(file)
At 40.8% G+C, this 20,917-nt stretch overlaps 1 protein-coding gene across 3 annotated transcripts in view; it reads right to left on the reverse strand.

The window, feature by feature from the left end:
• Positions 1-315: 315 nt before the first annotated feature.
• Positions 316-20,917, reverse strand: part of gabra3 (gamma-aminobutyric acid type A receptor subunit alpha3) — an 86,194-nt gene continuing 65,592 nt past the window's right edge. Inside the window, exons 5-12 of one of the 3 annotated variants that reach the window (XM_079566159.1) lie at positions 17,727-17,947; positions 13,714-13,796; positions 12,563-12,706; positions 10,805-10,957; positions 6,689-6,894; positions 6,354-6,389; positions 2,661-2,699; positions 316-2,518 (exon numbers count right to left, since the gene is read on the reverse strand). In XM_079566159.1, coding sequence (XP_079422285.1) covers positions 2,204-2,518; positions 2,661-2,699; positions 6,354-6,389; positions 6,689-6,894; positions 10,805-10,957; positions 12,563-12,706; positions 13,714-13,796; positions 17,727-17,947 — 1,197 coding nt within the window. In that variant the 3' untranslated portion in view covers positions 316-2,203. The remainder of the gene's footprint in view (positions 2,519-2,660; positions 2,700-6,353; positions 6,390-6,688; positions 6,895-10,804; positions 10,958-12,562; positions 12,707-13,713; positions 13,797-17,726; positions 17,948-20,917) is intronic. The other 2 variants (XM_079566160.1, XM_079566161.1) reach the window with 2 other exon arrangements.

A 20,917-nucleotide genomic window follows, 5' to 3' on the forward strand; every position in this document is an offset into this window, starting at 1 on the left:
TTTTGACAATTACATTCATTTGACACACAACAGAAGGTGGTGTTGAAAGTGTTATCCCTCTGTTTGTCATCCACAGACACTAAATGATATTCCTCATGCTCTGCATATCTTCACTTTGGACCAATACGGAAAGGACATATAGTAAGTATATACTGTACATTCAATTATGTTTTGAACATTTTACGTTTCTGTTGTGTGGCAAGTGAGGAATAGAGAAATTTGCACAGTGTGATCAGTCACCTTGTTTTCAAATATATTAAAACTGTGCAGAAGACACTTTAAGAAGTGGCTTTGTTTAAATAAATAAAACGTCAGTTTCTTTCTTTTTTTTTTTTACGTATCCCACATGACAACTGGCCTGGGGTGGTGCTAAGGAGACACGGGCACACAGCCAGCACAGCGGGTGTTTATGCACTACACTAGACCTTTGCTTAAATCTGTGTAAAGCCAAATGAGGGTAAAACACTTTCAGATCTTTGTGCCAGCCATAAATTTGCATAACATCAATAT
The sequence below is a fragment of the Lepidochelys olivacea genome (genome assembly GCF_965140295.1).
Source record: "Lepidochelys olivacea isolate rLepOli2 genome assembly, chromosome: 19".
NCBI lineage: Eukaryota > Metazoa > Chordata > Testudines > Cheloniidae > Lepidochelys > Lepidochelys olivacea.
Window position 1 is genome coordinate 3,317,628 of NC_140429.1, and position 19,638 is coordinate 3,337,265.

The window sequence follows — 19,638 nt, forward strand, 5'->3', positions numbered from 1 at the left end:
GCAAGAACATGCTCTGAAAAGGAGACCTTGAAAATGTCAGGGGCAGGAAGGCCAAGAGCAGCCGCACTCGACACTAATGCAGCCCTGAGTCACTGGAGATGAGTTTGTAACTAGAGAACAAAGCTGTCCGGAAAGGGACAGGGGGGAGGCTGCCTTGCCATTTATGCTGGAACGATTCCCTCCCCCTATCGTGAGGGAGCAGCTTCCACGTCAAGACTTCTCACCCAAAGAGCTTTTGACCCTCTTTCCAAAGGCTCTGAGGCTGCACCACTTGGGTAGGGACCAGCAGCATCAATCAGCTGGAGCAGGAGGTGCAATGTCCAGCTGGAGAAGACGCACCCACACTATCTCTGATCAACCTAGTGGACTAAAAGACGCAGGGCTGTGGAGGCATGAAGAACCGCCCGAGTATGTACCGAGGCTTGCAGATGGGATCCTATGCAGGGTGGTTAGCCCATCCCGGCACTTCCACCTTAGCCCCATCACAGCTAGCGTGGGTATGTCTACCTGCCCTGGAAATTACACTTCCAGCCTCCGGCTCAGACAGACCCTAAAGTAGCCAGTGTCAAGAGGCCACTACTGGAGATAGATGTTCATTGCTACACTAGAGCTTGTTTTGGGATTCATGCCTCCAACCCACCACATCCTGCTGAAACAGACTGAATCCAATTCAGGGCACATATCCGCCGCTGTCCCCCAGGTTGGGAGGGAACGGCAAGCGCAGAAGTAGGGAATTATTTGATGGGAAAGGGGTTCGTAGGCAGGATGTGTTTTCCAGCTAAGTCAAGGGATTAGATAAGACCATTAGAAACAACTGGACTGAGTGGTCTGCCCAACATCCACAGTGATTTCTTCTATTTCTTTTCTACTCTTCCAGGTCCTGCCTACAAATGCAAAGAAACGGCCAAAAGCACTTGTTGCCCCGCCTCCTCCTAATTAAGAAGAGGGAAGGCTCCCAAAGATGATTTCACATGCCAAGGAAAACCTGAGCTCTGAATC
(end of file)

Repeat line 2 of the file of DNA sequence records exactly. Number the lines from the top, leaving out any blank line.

The window, feature by feature from the left end: